Kerner Commission Report on 1960s Riots Warns: “Two Societies, One Black, One White”
After four summers of racial violence in American cities (1964–1967), President Lyndon Johnson appointed the National Advisory Commission on Civil Disorders to study the causes of the riots and make recommendations for improving American race relations. The Kerner Commission (as it has always been known) delivered its report on this day, opening with the blunt warning that America was moving toward “two societies, one black, one white.”
The report is still a valuable resource on the riots of the 1960s, conditions in African-American communities at the time, and the state of police-community relations. “Kerner” of the report’s name was Illinois Governor Otto Kerner, chair of the Commission. (He later became one of several Illinois governors to be convicted of crimes and sentenced to prison.) President Bill Clinton attempted another commission on race relations in the late 1990s, but it was not regarded as a success. (See June 14, 1997).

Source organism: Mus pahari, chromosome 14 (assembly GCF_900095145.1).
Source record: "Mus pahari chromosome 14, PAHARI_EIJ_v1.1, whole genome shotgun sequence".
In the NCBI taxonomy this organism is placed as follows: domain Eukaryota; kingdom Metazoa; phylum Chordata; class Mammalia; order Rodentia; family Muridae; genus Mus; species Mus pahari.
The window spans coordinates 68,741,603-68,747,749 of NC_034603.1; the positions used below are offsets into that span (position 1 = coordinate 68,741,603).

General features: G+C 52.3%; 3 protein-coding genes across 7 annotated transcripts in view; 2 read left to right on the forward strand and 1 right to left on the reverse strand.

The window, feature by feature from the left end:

The United States had a long history of urban racial violence in the twentieth century. See, for example, the 1919 Chicago race riot (July 27, 1919); the 1921 Tulsa race riot (May 31, 1921); the New York City riots in 1935 (March 20, 1935) and 1943 August 1, 1943); and the Los Angeles “Zoot Suit” riot (June 3, 1943).
Read the report: National Advisory Commission on Civil Disorders, Report (1968)
Watch a discussion of “The Obama Vision and the Kerner Commission”: http://www.youtube.com/watch?v=SHY-rZHIN1g